Finally, the methodological value of this study is evident in its application of SDD as a developmental intervention as well as research method. SDD is a unique intervention to potentially engage people in identity work by drawing on the collective processing of conscious and unconscious experience. Through SDD, a safe thinking space (NOSSAL, 2010) is provided that unlocks emotional experiences for creative and conscious cognitive reflection (MERSKY, 2012, 2015). The cognitive space becomes a transformational one (NOSSAL, 2010), which brings about fundamental changes in individual and collective understanding. In the present study, identity work resulted because of the reflective and collective thinking opportunity that was made available during the SDD sessions. Such processing made the researcher identity more prominent in the women's general work identity, by dealing with issues that might hamper them in doing research. It also stimulated creative and collective thinking in reconstructing researcher identity content. As a research method, SDD allows for in-depth exploration of experiences that reflect a range of emotional and cognitive expressions and processing. According to MERSKY (2012, p.37), SDD makes the "unthought known" by bringing unconscious thought processes to light. Knowledge is thus generated collectively and through the systematic and conscious processing of subjective experience (MERSKY, 2015). [47]

9. Conclusion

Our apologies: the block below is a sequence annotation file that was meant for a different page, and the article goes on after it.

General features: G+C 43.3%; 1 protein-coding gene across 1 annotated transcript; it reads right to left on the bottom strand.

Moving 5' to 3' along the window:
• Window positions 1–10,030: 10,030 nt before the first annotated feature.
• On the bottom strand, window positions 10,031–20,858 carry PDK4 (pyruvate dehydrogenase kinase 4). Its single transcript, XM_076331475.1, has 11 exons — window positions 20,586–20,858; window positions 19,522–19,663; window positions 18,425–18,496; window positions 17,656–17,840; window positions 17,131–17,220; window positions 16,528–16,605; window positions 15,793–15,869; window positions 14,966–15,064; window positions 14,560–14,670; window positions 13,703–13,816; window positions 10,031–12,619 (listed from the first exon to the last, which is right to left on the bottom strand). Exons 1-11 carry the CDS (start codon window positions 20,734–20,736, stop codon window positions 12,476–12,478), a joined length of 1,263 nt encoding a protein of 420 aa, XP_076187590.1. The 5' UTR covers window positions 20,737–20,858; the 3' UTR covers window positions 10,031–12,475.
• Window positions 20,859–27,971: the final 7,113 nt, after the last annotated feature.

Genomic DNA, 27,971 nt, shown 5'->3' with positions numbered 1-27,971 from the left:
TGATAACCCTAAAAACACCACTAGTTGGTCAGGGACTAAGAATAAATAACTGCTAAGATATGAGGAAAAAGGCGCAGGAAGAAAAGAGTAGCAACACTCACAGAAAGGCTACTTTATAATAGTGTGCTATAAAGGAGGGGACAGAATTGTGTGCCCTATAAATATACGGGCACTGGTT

Because of contradictions in contemporary higher education (BOYD & SMITH, 2016), academia faces numerous challenges centered on sustaining well-being, upholding self-efficacy, and achieving universal goals of happiness and success (MÄÄTTÄ & UUSIAUTTI, 2015). In this context, academic identities have become less stable because there is an increased risk of losing self-worth and succumbing to disengagement (HENKEL 2012) or demonstrating "pure self-interest" (MÄÄTTA & UUSIAUTTI, 2015, p.29). On the other hand, more career opportunities have emerged with the prospect of reshaping academics' professional identity (HENKEL, 2012). BILLOT and KING (2015) point out that new academic identities are unnecessary when responding to the tensions underlying the transformed work context of higher education. For these scholars, the focus should rather be on identity work that enables academics to reshape their work identities, in response to changes in their work context. Interventions that facilitate purposeful identity work (JORGENSEN & DUNCAN, 2015) are therefore extremely valuable for higher education. The reason is that developing a researcher identity may make these individuals more engaged in their task, thus enhancing their well-being. [48]